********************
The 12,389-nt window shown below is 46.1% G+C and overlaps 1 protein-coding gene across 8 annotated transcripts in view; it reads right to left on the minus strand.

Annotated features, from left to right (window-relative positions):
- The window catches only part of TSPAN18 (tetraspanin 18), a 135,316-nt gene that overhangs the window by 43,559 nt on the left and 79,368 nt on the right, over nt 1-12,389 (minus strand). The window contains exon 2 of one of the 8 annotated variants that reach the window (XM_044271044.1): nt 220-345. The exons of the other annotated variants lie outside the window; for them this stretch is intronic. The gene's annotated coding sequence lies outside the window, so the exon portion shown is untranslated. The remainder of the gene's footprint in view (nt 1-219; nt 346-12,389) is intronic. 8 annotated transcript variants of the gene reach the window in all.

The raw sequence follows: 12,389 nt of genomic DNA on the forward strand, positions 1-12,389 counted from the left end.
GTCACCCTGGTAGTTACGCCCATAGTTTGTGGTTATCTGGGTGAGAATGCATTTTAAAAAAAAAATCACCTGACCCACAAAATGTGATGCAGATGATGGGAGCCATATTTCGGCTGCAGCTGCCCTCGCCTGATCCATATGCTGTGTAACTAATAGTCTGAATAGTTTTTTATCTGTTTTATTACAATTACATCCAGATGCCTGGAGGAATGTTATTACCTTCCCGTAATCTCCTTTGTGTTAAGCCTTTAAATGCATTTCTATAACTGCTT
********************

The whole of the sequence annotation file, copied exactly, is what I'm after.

The 12,389-nt window shown below is 46.1% G+C and overlaps 1 protein-coding gene across 8 annotated transcripts in view; it reads right to left on the minus strand.

Annotated features, from left to right (window-relative positions):
- The window catches only part of TSPAN18 (tetraspanin 18), a 135,316-nt gene that overhangs the window by 43,559 nt on the left and 79,368 nt on the right, over nt 1-12,389 (minus strand). The window contains exon 2 of one of the 8 annotated variants that reach the window (XM_044271044.1): nt 220-345. The exons of the other annotated variants lie outside the window; for them this stretch is intronic. The gene's annotated coding sequence lies outside the window, so the exon portion shown is untranslated. The remainder of the gene's footprint in view (nt 1-219; nt 346-12,389) is intronic. 8 annotated transcript variants of the gene reach the window in all.

The raw sequence follows: 12,389 nt of genomic DNA on the forward strand, positions 1-12,389 counted from the left end.
GTCACCCTGGTAGTTACGCCCATAGTTTGTGGTTATCTGGGTGAGAATGCATTTTAAAAAAAAAATCACCTGACCCACAAAATGTGATGCAGATGATGGGAGCCATATTTCGGCTGCAGCTGCCCTCGCCTGATCCATATGCTGTGTAACTAATAGTCTGAATAGTTTTTTATCTGTTTTATTACAATTACATCCAGATGCCTGGAGGAATGTTATTACCTTCCCGTAATCTCCTTTGTGTTAAGCCTTTAAATGCATTTCTATAACTGCTT